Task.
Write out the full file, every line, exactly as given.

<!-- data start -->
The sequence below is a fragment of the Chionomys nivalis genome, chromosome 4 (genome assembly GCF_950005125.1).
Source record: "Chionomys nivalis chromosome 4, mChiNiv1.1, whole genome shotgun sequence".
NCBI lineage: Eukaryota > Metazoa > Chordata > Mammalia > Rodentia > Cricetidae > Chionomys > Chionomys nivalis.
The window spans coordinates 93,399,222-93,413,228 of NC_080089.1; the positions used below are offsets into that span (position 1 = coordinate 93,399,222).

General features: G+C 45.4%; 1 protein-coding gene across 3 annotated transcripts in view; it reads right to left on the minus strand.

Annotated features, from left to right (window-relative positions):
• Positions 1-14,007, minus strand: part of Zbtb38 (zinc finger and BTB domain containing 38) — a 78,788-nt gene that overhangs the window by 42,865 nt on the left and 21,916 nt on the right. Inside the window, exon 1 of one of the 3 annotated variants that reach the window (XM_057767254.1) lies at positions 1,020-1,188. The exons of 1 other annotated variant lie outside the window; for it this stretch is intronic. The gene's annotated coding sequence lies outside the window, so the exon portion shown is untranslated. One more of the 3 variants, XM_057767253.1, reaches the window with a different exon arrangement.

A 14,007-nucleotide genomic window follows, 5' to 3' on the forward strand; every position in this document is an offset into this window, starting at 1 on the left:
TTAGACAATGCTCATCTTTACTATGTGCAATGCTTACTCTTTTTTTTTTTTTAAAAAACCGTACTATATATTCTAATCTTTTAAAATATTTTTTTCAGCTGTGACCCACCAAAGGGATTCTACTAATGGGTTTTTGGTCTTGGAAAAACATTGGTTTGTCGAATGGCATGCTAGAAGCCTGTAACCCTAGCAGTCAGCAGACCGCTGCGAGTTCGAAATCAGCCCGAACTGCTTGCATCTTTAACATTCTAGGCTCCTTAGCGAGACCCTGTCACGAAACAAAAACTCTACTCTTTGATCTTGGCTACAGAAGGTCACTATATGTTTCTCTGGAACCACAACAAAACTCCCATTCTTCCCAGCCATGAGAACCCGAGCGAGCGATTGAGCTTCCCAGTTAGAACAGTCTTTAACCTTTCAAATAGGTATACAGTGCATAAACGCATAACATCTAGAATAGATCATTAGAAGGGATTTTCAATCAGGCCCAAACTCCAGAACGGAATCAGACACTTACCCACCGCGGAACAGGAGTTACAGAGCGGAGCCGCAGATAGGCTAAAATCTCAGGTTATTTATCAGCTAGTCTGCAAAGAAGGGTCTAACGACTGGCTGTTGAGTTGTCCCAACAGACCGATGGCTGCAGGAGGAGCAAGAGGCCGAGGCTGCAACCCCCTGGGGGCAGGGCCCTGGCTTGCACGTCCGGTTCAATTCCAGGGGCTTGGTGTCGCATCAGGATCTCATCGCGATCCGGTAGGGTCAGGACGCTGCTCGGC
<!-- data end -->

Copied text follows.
The sequence below is a fragment of the Chionomys nivalis genome, chromosome 4 (genome assembly GCF_950005125.1).
Source record: "Chionomys nivalis chromosome 4, mChiNiv1.1, whole genome shotgun sequence".
NCBI lineage: Eukaryota > Metazoa > Chordata > Mammalia > Rodentia > Cricetidae > Chionomys > Chionomys nivalis.
The window spans coordinates 93,399,222-93,413,228 of NC_080089.1; the positions used below are offsets into that span (position 1 = coordinate 93,399,222).

General features: G+C 45.4%; 1 protein-coding gene across 3 annotated transcripts in view; it reads right to left on the minus strand.

Annotated features, from left to right (window-relative positions):
• Positions 1-14,007, minus strand: part of Zbtb38 (zinc finger and BTB domain containing 38) — a 78,788-nt gene that overhangs the window by 42,865 nt on the left and 21,916 nt on the right. Inside the window, exon 1 of one of the 3 annotated variants that reach the window (XM_057767254.1) lies at positions 1,020-1,188. The exons of 1 other annotated variant lie outside the window; for it this stretch is intronic. The gene's annotated coding sequence lies outside the window, so the exon portion shown is untranslated. One more of the 3 variants, XM_057767253.1, reaches the window with a different exon arrangement.

A 14,007-nucleotide genomic window follows, 5' to 3' on the forward strand; every position in this document is an offset into this window, starting at 1 on the left:
TTAGACAATGCTCATCTTTACTATGTGCAATGCTTACTCTTTTTTTTTTTTTAAAAAACCGTACTATATATTCTAATCTTTTAAAATATTTTTTTCAGCTGTGACCCACCAAAGGGATTCTACTAATGGGTTTTTGGTCTTGGAAAAACATTGGTTTGTCGAATGGCATGCTAGAAGCCTGTAACCCTAGCAGTCAGCAGACCGCTGCGAGTTCGAAATCAGCCCGAACTGCTTGCATCTTTAACATTCTAGGCTCCTTAGCGAGACCCTGTCACGAAACAAAAACTCTACTCTTTGATCTTGGCTACAGAAGGTCACTATATGTTTCTCTGGAACCACAACAAAACTCCCATTCTTCCCAGCCATGAGAACCCGAGCGAGCGATTGAGCTTCCCAGTTAGAACAGTCTTTAACCTTTCAAATAGGTATACAGTGCATAAACGCATAACATCTAGAATAGATCATTAGAAGGGATTTTCAATCAGGCCCAAACTCCAGAACGGAATCAGACACTTACCCACCGCGGAACAGGAGTTACAGAGCGGAGCCGCAGATAGGCTAAAATCTCAGGTTATTTATCAGCTAGTCTGCAAAGAAGGGTCTAACGACTGGCTGTTGAGTTGTCCCAACAGACCGATGGCTGCAGGAGGAGCAAGAGGCCGAGGCTGCAACCCCCTGGGGGCAGGGCCCTGGCTTGCACGTCCGGTTCAATTCCAGGGGCTTGGTGTCGCATCAGGATCTCATCGCGATCCGGTAGGGTCAGGACGCTGCTCGGC